Different Finishing Options for Fabric Banners

Hook and loop


Hook and loop or more commonly known as velcro is a common finishing option for fabric banners. One of the most common use cases is on pop up displays where the banner is attached to the frame with the hook and loop finishing.

Webbing and eyelets

Finishing a fabric banner with webbing and eyelets is a popular option when attaching banners to fences. These fences include temporary fences, cyclone fences and crowd control barricades.

To attach the banner to the fence, cable ties are used which goes through the eyelets and around the fence. Webbing is also used to reinforce the banner which prevents it from ripping apart during rough wind conditions.

Silicone edging

Finishing a fabric banner with silicon edging is the preferred option for fabric frames. The silicone edge is fitted into a recessed groove around the aluminium frame. By doing this, it stretches the fabric print which gives the banner its seamless upscale look.

Another product with a similar finishing is our TRIGA product range. A 20mm x 3mm rubber trim is sewn to the top and bottom of the fabric print. This allows it to be fitted into the TRIGA frame which is almost similar to how you would fit the print to the fabric frame.

One of the advantages of a TRIGA frame vs a normal fabric frame is the TRIGA can be tensioned which stretches the fabric print without relying on having the exact dimensions. The TRIGA system minimises the room for error on both the printing company and the client because if either one gets the dimensions wrong, the print won’t fit seamlessly into the frame whereas with TRIGA, both parties can be few centimetres shorter or longer and the print will still fit.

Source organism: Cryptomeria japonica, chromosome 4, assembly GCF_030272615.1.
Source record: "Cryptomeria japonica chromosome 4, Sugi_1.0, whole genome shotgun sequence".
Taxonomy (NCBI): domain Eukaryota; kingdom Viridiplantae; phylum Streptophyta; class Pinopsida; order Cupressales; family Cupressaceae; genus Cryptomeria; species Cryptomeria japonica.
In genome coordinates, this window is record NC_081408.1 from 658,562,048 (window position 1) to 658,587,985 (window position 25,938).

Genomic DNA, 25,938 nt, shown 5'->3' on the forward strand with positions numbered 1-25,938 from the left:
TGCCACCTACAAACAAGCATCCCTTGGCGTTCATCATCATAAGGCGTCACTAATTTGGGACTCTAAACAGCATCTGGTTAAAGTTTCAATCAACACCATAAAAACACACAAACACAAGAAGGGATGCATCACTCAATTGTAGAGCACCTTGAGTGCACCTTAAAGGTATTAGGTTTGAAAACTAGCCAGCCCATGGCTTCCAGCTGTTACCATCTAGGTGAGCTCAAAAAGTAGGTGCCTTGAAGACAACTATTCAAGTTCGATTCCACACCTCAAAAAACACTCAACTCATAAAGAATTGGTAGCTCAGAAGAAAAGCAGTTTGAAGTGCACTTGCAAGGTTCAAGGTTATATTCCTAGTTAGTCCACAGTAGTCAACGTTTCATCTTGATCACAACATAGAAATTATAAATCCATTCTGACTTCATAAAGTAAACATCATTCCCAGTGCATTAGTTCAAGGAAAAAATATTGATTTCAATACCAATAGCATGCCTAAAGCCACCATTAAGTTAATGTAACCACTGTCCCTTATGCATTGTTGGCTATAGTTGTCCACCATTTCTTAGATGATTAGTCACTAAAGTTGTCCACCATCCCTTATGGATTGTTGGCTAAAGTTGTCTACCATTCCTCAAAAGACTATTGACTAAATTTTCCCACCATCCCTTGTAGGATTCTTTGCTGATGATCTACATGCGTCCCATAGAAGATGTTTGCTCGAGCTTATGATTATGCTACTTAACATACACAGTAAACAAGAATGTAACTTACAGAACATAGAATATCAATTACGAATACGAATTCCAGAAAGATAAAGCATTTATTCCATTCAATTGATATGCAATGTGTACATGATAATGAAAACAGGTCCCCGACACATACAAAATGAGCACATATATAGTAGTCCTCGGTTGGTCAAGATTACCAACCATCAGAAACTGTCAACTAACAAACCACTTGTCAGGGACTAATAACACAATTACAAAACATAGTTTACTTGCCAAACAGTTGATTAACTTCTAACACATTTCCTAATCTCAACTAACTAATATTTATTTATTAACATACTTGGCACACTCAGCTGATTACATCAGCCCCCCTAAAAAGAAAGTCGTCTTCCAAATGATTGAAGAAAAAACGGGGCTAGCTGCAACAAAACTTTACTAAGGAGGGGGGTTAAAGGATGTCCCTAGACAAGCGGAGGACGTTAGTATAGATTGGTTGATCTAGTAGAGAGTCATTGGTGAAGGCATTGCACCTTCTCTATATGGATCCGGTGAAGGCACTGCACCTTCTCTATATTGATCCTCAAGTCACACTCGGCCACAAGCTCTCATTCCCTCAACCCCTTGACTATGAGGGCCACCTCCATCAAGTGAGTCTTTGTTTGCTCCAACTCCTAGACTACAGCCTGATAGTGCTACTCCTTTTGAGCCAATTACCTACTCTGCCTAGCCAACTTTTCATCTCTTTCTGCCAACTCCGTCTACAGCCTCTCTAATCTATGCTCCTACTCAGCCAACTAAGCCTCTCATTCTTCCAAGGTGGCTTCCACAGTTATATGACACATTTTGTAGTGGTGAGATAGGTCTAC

Sleeves and rods


Fabric banners are finished with sleeves and rods when it needs to be hung from a ceiling. These hanging banners are commonly used in an indoor environment such as retail stores, shopping malls, trade shows and conferences.

First, the fabric is folded to the back side and then sewn. This creates a pocket which allows a rod to slide through. Pockets are created on both the top and bottom edges of the banner. Rods are insert on both the top and bottom pockets. The rod in the bottom pocket is used to add extra weight to the banner. The extra weight stretches the banner and gives it a less saggy look.

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